150 Heads of State are meeting in Paris over the next two weeks to secure an international accord that aims to keep global temperatures from rising more than 2 °C over the pre-Industrial age.
The road to COP21
Global temperatures and greenhouse gas emissions have been rising steadily since 1850. While this may seem nice to you on a warmer-than-expected November day, The Intergovernmental Panel on Climate Change warns that an increase of just 2 °C can cause devastating and irreversible effects. In Canada, we could expect wildfires, flooding, and extreme heat.
Though this 2 °C limit has been bandied about since the 70’s, little has been done practically to ensure that we don’t surpass it. COP15 Copenhagen in 2009 ended with a non-binding agreement to take action to keep temperatures increases below 2 °C. COP21 in Paris hopes to take this a step further by negotiating an internationally recognized, legally binding agreement. See a history of climate change negotiations here.
What will it take to stay below 2 °C?
It doesn’t seem like much, but staying below the 2 °C limit for global warming will take some drastic measures. For example, global greenhouse gas emissions would need to decrease 40-70% by 2050 and by 100% (that’s right, no emissions!) by 2100. Put another way, the 2 °C limit means we can only burn one trillion tons of carbon ever. We’ve already gone through more than half of that.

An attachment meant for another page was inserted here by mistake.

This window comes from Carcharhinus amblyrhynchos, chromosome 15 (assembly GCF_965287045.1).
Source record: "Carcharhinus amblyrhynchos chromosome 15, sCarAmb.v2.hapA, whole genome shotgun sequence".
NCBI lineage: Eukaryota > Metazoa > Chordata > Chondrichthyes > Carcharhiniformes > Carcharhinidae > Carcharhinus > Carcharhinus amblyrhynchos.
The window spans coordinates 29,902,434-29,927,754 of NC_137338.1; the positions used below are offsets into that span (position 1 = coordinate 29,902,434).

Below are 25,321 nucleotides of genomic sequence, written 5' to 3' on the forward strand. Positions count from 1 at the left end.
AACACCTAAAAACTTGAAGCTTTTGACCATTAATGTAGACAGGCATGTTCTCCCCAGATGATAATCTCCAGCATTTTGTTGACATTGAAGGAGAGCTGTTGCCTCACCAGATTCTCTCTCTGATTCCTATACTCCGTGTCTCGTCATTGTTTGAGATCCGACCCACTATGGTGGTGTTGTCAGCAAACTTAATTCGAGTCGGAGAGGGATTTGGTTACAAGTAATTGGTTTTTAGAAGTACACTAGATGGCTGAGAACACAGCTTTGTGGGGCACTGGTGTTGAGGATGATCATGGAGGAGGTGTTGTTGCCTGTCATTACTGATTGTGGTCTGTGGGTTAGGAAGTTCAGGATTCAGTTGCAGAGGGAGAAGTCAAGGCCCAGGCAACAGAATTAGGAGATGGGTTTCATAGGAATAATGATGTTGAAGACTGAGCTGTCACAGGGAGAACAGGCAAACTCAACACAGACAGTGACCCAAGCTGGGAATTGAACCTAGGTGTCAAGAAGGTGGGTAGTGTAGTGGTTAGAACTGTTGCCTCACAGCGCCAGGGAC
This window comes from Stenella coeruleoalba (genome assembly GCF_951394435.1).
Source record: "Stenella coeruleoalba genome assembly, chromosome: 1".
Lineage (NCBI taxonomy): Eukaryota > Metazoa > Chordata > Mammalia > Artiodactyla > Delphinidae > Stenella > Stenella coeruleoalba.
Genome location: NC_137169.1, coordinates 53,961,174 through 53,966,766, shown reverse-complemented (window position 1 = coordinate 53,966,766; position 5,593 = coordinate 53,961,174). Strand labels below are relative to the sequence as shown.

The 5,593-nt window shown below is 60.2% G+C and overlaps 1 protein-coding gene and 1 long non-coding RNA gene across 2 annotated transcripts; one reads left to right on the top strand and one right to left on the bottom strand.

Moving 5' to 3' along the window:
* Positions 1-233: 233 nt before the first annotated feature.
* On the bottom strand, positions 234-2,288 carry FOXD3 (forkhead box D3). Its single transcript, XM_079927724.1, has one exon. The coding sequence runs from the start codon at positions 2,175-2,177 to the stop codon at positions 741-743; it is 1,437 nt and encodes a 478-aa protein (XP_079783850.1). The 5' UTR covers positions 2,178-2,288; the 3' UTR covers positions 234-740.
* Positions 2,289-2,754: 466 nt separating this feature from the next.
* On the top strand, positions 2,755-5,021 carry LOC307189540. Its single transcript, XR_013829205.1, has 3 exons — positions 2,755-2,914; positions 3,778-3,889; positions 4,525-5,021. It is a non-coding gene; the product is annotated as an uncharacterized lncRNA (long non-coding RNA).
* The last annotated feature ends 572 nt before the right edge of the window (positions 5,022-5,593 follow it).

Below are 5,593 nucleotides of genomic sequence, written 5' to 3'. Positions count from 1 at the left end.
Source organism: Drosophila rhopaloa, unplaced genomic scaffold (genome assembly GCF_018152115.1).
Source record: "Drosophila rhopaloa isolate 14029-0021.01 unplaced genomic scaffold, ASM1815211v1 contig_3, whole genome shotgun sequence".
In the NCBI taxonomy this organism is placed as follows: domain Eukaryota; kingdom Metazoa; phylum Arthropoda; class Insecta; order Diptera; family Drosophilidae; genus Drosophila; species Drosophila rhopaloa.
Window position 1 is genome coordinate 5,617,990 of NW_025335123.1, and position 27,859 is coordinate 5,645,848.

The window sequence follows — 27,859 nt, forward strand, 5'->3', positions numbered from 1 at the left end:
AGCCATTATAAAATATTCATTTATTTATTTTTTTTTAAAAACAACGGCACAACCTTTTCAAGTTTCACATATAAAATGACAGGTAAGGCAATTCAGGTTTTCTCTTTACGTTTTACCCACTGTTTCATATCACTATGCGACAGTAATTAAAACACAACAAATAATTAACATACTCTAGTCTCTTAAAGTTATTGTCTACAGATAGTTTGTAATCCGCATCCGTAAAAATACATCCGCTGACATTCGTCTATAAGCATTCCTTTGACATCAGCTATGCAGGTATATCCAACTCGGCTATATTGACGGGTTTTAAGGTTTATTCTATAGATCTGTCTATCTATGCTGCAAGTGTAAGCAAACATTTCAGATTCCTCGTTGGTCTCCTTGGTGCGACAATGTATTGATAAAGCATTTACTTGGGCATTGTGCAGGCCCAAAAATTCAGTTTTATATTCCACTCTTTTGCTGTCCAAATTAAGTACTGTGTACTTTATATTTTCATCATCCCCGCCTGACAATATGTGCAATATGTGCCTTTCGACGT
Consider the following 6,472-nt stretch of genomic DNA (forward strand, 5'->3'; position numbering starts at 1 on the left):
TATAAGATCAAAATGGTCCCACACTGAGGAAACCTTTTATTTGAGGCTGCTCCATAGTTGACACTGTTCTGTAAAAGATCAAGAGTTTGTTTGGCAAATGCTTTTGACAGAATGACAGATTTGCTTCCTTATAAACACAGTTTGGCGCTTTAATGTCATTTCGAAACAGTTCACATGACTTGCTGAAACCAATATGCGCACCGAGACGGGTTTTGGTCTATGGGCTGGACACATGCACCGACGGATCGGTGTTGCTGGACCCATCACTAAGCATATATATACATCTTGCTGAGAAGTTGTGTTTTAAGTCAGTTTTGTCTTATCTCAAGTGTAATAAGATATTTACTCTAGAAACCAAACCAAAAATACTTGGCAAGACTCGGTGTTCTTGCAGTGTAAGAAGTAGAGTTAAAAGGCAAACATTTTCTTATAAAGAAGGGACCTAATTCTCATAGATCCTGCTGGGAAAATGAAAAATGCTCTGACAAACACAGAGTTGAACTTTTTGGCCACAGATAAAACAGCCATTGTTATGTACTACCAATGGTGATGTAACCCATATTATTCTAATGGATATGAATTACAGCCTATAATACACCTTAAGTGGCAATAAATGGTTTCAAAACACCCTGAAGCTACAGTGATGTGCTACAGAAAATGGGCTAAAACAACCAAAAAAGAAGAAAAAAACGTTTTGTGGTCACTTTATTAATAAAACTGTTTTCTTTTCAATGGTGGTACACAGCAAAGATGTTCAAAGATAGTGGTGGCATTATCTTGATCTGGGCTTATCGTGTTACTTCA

The 2 °C limit for carbon
Some scientists argue that this temperature-based goal is impractical: there are better indicators of planetary health such as ocean heat content or gas emissions that are more easily translated into concrete achievable actions. We can’t just say “cool the planet”.
So what actions can we take? A carbon tax is one way to provide incentive, but alternative energy sources and more efficient energy usage will need to replace our coal dependence.
R2R’s sustainable energy rockstars are hard at work
Looking for alternative energy sources? Prof. Jillian Buriak at the University of Alberta is designing nanomaterials for more efficiency solar cells. Interesting in making your home more “green”? Prof. Liat Margolis from the University of Toronto studies the optimal construction of green roofs to maximize environmental performance. Want to reduce the amount of energy that’s wasted? Prof. James Cotton from McMaster University is focused on converting waste heat from commercial ovens into electricity. How can we predict and prepare for the effects of climate change? Prof. Dick Peltier from the University of Toronto is modeling the occurrence of extreme weather events in Ontario.
Innovation for the massive adaptation that we’ll need to make to deal with climate change starts here. Today’s research, tomorrow’s reality.